The mediator will often want to communicate to the other side some movement or concession granted by a party in caucus, and it is in that party's interest for the mediator to do so if that party believes the mediator will be able to obtain a reciprocating concession from the other party in the other party's causcus. To do this, the mediator obtains the explicit permission of the party in caucus to make that communication.

That is the theory, but in practice every party wonders whether it can be confident that what is said in caucus will be faithfully represented by the mediator, if permission is granted, or indeed not communicated by the mediator if permission is not granted. This is the underlying tension of the caucus process, and only the adept and trusted mediator can reduce it to an acceptable minimum so that it doesn't inhibit the settlement process.

The mediator must build trust with the parties in order to encourage honest and open discussion in caucus, but many parties, at least initially, view the mediator with suspicion. At some point in a mediation, if the mediator senses that a party in caucus is not being honest and forthright, or is resisting making concessions that are well within that party's capacity, the mediator may feel the need to take a step that tests the confidential relationship with a party in caucus.

For example, suppose that the mediator in separate caucus sessions finds that one party expresses a belief that it has a 60% likelihood of prevailing on the merits, and the other party believes it has a 95% chance to win in court. Based upon a summary inquiry into the parties' statement of the facts that gave rise to the conflict and the mediator's understanding of the applicable law, the mediator thinks the second party is not being realistic. Understand, the mediator has no substantive view of the merits other than to try to assess whether each party is being realistic. Once a mediator reaches a view on the merits, is the mediator still being neutral?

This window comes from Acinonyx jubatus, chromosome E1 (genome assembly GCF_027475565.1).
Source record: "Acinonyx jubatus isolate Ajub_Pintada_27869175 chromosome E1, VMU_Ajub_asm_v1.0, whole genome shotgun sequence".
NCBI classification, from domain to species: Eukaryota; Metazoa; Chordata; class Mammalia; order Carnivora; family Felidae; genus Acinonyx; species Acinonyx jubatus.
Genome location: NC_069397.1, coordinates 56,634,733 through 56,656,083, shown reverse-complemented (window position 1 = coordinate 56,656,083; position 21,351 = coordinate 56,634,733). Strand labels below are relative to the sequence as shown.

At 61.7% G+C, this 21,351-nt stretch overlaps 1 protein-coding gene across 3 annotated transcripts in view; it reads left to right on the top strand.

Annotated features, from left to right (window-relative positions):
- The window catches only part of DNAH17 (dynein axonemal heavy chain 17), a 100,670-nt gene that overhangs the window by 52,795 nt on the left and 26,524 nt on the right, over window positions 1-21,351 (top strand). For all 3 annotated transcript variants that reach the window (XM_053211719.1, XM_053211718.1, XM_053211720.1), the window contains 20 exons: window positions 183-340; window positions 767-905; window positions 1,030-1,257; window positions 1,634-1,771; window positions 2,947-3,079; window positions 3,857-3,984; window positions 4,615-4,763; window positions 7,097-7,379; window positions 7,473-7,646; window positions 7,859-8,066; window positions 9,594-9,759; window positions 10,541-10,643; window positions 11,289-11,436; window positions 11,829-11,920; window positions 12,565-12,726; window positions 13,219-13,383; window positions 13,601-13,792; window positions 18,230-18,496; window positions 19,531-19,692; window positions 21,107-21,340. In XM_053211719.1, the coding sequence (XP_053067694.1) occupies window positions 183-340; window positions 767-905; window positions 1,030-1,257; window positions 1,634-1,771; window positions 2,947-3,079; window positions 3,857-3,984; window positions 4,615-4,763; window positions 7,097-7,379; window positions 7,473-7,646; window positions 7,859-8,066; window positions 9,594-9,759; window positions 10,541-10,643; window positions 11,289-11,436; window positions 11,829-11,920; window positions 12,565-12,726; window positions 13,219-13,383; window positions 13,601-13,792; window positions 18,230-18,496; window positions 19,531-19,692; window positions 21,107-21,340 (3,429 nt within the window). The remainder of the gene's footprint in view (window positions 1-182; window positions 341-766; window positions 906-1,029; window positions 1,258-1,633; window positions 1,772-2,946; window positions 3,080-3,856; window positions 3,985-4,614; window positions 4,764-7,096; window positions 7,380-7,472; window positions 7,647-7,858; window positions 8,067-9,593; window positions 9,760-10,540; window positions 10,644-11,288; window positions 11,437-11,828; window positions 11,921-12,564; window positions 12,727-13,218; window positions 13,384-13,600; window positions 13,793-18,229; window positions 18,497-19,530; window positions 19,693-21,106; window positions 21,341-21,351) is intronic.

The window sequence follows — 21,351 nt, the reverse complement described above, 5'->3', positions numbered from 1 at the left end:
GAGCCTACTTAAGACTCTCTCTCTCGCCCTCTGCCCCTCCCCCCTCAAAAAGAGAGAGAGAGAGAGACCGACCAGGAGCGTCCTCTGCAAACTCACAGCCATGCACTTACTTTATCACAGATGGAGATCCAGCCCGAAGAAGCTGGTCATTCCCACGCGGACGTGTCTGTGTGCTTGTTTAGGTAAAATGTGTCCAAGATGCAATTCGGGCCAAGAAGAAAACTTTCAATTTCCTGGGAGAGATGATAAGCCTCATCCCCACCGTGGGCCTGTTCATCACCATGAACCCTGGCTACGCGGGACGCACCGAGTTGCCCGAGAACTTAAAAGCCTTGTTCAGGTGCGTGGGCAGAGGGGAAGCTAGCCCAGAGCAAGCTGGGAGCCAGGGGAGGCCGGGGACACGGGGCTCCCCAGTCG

If a party is not being realistic, in the good faith assessment of the mediator, the mediator has found a pivot point: the mediator must work with the unrealistic party to assess the underlying assumptions and arguments that is causing the unrealistic party to maintain excessive confidence. This excessive confidence by the unrealistic party is the pivot point that the mediator must resolve in order for the parties to approach a range of settlement. The settlement pivots around whether this obstacle is overcome.